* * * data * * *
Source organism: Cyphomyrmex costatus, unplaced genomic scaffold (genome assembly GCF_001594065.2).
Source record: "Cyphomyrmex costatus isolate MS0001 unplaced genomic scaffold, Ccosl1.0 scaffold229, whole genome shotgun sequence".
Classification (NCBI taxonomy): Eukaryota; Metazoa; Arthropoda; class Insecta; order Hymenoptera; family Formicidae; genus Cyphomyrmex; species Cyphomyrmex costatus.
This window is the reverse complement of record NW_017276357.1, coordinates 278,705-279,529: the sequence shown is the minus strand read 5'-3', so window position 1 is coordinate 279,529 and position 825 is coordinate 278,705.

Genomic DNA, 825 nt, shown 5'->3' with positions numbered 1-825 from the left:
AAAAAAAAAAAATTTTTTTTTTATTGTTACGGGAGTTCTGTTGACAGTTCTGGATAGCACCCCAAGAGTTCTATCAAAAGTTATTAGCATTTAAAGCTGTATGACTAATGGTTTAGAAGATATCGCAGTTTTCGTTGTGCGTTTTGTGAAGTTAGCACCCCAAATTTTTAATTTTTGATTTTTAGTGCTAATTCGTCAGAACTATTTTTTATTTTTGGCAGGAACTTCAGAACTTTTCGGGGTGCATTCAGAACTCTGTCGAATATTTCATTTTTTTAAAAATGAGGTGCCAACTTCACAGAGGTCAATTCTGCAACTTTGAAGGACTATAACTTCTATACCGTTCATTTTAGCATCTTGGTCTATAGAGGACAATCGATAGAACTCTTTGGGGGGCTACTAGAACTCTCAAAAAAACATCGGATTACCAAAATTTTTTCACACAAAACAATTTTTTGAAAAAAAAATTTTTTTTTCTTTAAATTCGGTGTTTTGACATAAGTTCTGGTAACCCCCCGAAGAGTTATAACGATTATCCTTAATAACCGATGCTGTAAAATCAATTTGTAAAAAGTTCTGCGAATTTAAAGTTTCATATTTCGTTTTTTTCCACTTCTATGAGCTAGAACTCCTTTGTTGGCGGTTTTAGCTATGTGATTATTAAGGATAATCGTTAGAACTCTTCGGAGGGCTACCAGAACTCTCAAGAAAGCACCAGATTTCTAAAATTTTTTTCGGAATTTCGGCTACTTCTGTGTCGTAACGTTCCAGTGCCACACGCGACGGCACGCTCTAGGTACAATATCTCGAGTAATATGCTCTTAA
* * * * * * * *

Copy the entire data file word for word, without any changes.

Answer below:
Source organism: Cyphomyrmex costatus, unplaced genomic scaffold (genome assembly GCF_001594065.2).
Source record: "Cyphomyrmex costatus isolate MS0001 unplaced genomic scaffold, Ccosl1.0 scaffold229, whole genome shotgun sequence".
Classification (NCBI taxonomy): Eukaryota; Metazoa; Arthropoda; class Insecta; order Hymenoptera; family Formicidae; genus Cyphomyrmex; species Cyphomyrmex costatus.
This window is the reverse complement of record NW_017276357.1, coordinates 278,705-279,529: the sequence shown is the minus strand read 5'-3', so window position 1 is coordinate 279,529 and position 825 is coordinate 278,705.

Genomic DNA, 825 nt, shown 5'->3' with positions numbered 1-825 from the left:
AAAAAAAAAAAATTTTTTTTTTATTGTTACGGGAGTTCTGTTGACAGTTCTGGATAGCACCCCAAGAGTTCTATCAAAAGTTATTAGCATTTAAAGCTGTATGACTAATGGTTTAGAAGATATCGCAGTTTTCGTTGTGCGTTTTGTGAAGTTAGCACCCCAAATTTTTAATTTTTGATTTTTAGTGCTAATTCGTCAGAACTATTTTTTATTTTTGGCAGGAACTTCAGAACTTTTCGGGGTGCATTCAGAACTCTGTCGAATATTTCATTTTTTTAAAAATGAGGTGCCAACTTCACAGAGGTCAATTCTGCAACTTTGAAGGACTATAACTTCTATACCGTTCATTTTAGCATCTTGGTCTATAGAGGACAATCGATAGAACTCTTTGGGGGGCTACTAGAACTCTCAAAAAAACATCGGATTACCAAAATTTTTTCACACAAAACAATTTTTTGAAAAAAAAATTTTTTTTTCTTTAAATTCGGTGTTTTGACATAAGTTCTGGTAACCCCCCGAAGAGTTATAACGATTATCCTTAATAACCGATGCTGTAAAATCAATTTGTAAAAAGTTCTGCGAATTTAAAGTTTCATATTTCGTTTTTTTCCACTTCTATGAGCTAGAACTCCTTTGTTGGCGGTTTTAGCTATGTGATTATTAAGGATAATCGTTAGAACTCTTCGGAGGGCTACCAGAACTCTCAAGAAAGCACCAGATTTCTAAAATTTTTTTCGGAATTTCGGCTACTTCTGTGTCGTAACGTTCCAGTGCCACACGCGACGGCACGCTCTAGGTACAATATCTCGAGTAATATGCTCTTAA